Meleney described subcutaneous tissue necrosis caused by streptococcus in 1924 and used the term of “streptococcal gangrene” [12]. It is known that necrotizing fasciitis shows different behavior in each area. Necrotizing fasciitis is divided into two subgroups in the head and neck region. The first group involves the eyelids and scalp, with infection generally developing after trauma. The second group is seen rarely and shows involvement of the face and neck. Although the most common etiologic cause is dental infections, other reasons include trauma, peritonsillar abscess, osteoradionecrosis, infections of the tonsils or the pharynx, injury, foreign bodies, cervical adenitis, surgical wounds, tumors, and salivary glands [11, 13]. In addition to these, sialoadenitis with ductal stones may lead to necrotizing fasciitis by forming abscess [11]. In our case, sialoadenitis with ductal stones was also responsible for the necrotizing fasciitis causing abscess formation.

In this group of patients the disease extends to the chest wall and mediastinum at a rate of 65%, while 27% are fatal [7, 1417]. Necrotizing fasciitis can affect people of all age groups regardless of gender or race [14]. Appropriate radiological examination and thorough assessment of the airway should be done without delay in order to determine the severity of the disease. Subcutaneous gas and abscess formation can be seen by CT [18]. Surgical treatment includes drainage and excision of all necrotic tissue with a wide fasciotomy incision and exploration of facial region [18]. Medical treatment required is broad spectrum antibiotics with fluid and electrolyte replacement [18]. Taking the anaerobic microorganisms into consideration, the hyperbaric oxygen treatment can be applied as support. In our case, after extensive surgical debridement, 20 sessions of hyperbaric oxygen therapy were given at 2.5 ATA for 150 minutes.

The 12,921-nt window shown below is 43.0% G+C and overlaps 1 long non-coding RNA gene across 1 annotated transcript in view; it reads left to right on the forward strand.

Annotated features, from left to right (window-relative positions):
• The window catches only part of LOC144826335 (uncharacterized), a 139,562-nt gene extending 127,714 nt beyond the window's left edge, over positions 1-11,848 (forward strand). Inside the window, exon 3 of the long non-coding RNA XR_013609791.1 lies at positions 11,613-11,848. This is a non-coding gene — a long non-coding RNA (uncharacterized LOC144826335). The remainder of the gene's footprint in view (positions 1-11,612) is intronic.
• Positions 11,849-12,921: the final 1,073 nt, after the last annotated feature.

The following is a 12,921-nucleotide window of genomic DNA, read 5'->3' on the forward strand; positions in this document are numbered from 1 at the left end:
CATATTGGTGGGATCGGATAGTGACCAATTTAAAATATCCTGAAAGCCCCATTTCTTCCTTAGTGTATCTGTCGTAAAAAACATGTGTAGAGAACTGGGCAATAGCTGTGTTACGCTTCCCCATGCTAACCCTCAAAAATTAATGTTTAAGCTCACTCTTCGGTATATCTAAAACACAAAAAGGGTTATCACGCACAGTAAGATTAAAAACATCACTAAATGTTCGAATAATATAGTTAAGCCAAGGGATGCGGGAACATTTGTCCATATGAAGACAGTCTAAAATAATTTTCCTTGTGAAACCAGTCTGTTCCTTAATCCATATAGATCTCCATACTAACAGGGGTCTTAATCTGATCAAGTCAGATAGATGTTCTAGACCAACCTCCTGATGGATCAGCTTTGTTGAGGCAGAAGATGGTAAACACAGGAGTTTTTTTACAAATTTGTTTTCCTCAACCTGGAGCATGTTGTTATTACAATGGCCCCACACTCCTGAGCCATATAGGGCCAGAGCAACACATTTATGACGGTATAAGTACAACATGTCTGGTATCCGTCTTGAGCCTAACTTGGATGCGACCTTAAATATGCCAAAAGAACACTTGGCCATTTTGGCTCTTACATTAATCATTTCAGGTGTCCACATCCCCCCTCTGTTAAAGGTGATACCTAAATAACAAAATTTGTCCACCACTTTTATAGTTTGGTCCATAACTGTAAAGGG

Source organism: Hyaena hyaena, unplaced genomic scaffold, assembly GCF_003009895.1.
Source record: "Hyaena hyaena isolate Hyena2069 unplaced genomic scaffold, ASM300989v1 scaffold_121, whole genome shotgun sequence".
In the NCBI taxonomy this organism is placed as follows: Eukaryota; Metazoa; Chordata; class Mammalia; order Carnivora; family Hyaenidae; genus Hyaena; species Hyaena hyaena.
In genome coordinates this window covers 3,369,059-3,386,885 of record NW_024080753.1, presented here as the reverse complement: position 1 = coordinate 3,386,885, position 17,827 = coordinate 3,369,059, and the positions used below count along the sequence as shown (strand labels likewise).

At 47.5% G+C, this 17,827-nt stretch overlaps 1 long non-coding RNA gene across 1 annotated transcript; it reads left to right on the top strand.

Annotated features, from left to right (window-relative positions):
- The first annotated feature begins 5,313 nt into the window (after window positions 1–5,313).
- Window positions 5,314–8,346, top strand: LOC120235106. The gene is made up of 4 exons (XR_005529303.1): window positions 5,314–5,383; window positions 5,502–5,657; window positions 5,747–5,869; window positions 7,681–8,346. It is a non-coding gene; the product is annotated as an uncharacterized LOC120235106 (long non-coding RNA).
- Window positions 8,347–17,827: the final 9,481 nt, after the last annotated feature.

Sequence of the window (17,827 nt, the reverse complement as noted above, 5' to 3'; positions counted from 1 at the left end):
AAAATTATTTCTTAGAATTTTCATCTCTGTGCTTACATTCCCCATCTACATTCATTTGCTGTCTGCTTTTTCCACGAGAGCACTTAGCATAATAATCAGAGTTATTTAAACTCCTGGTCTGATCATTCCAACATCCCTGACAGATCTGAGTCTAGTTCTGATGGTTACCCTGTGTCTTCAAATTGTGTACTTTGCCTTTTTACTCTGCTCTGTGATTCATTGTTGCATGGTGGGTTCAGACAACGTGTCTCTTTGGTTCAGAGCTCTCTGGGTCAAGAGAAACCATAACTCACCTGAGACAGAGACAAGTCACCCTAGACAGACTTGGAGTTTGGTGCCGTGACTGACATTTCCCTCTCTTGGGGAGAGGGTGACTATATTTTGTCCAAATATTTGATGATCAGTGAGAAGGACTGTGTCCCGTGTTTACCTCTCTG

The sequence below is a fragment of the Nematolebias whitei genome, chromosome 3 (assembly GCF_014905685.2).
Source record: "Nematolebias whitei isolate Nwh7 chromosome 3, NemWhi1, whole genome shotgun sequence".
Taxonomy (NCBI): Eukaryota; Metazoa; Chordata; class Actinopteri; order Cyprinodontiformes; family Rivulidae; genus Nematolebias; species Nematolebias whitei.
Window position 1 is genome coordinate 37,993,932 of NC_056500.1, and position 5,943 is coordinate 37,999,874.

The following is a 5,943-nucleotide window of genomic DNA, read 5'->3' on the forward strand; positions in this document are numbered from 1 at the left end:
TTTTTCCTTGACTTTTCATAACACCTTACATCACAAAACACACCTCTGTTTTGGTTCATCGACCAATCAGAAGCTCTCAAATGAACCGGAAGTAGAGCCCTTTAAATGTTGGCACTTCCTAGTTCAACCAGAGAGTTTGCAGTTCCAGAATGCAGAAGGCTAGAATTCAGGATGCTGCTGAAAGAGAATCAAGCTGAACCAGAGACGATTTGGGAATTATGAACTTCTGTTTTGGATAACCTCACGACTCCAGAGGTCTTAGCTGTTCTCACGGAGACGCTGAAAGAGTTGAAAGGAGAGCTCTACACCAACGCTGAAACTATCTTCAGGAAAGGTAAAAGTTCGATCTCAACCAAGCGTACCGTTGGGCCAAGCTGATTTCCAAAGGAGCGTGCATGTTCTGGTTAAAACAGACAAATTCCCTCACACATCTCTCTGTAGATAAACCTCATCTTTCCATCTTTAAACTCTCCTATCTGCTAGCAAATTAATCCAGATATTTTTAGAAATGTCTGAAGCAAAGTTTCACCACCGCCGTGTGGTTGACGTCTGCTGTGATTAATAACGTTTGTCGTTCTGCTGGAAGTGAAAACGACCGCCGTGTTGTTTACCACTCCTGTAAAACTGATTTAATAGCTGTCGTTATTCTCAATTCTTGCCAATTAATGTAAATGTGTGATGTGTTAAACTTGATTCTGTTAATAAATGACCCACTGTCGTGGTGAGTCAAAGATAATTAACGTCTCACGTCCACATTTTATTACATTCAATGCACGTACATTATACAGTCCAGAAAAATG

In conclusion, it is important to emphasize that necrotizing fasciitis to be seen in the neck region is very rare. Nonodontogenic necrotizing fasciitis is even more rare. It should be kept in mind that necrotizing fasciitis can be progressive and lead to deadly complications; the medical and surgical treatment should be applied without wasting time.

Competing Interests

The authors declare that they have no competing interests.